The Black churches have a long history of campaigning in the church house. I don't think these Black preachers have a clue that this is illegal and a violation of their status with the IRS as a nonprofit corporation. A NPC has NO rights. They are an instrumentality of the US Government. White Fundamental and Evangelical churches are just as stupid about this. I keep warning you that you NPC people are NOT free. You cannot bellyache when the IRS demands that you observe certain rules. You have put Caesar on the church board, and Caesar helps you take the abundant offering via tax receipts. You CANNOT have it both ways. During the last election, many Fundamental pastors campaigned from their bully pulpits for George Bush in only slightly guarded terms.
If you will not unregister your church and restore it to a historic church states legally, you will soon be told which parts of the Bible you cannot preach from. Frankly, I look forward to this day, for you money grubbers will lose you godly people, and I shall help them start house churches which are separated and ready for the rapture. Your state church is right in line with the future antichrist system soon to come.
is the news article online--
The probe is related to an appearance last October by Democratic presidential candidate John Kerry and several black leaders, including U.S. Rep. Kendrick Meek of Miami, the Rev. Al Sharpton and the Rev. Jesse Jackson.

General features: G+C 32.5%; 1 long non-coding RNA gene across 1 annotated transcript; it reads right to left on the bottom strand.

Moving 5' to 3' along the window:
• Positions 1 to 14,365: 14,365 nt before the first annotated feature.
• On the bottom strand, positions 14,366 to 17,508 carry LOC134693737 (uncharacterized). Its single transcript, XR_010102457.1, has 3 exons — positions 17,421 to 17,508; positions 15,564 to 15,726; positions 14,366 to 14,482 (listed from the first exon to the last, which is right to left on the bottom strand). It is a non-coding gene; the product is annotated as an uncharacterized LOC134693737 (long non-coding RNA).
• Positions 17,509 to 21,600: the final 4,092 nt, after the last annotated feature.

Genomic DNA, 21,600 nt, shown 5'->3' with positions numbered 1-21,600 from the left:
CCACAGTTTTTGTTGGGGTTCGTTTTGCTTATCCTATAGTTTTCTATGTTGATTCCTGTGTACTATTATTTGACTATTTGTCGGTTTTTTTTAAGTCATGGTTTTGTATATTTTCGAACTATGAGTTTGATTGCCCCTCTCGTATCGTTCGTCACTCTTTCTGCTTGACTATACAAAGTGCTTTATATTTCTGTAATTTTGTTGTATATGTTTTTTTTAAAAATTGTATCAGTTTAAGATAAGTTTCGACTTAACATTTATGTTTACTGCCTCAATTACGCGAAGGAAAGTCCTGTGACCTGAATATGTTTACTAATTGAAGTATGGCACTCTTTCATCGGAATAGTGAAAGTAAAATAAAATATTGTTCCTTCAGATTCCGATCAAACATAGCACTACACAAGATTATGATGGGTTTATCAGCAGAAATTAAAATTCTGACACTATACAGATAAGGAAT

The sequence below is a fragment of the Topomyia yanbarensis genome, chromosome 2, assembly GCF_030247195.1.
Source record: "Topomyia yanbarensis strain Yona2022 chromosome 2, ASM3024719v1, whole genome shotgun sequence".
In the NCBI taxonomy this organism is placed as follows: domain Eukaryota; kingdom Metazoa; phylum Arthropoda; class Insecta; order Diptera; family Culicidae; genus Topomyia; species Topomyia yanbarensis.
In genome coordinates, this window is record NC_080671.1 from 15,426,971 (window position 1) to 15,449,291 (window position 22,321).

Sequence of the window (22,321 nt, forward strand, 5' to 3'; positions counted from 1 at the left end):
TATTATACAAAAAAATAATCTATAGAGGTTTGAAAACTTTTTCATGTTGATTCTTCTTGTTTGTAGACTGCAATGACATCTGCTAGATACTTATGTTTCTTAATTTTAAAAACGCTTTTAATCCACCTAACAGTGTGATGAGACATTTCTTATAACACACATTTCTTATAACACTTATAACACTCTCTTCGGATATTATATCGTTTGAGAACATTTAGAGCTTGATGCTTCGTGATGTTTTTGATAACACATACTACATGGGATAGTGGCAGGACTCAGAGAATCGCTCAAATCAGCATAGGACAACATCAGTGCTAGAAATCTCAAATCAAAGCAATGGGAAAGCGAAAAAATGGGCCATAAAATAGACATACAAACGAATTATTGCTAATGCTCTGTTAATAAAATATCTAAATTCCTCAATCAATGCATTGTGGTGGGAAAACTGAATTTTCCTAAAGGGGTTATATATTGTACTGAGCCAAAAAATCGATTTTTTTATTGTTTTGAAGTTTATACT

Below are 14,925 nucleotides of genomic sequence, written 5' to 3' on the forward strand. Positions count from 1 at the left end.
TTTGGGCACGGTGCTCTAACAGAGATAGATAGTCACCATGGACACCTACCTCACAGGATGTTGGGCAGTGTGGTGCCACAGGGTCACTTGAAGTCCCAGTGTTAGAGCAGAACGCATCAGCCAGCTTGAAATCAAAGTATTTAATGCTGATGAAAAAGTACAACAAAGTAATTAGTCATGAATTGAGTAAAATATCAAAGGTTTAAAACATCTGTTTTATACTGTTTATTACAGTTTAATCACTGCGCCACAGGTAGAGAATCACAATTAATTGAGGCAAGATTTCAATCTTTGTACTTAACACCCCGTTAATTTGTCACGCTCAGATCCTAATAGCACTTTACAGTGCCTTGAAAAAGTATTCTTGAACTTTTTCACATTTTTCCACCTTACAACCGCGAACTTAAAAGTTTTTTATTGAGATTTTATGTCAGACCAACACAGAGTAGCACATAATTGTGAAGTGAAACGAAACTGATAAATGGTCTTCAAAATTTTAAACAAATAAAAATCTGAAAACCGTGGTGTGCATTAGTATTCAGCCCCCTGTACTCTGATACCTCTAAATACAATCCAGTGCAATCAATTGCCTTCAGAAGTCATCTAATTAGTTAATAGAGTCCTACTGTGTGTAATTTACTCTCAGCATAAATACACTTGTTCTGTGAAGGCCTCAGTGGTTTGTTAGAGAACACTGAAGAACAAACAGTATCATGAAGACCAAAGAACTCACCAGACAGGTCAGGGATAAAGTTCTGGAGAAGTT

The reason for the investigation, an IRS official wrote in a 10-page letter obtained by The Herald, is that ``a reasonable belief exists that Friendship Missionary Baptist Church has engaged in political activities that could jeopardize its tax-exempt status as a church.''
Rev. Gaston Smith took a break from the revelry and worship of Palm Sunday services to inform the congregation about the inquiry. He said visits by political candidates are nothing new, and that the 75-year-old church did not violate U.S. tax code, as suggested in the letter. He has hired former U.S. Attorney Guy Lewis to defend the church in the inquiry.
is not about politics. It's about principles,'' Smith said. Silence fell over
the congregation as he spoke. The inquiry raises serious questions about whether
the predominantly black church can keep its tax-exempt status. If it fails, members
and contributors could not deduct tithes and other gifts, upon which churches
heavily rely to operate.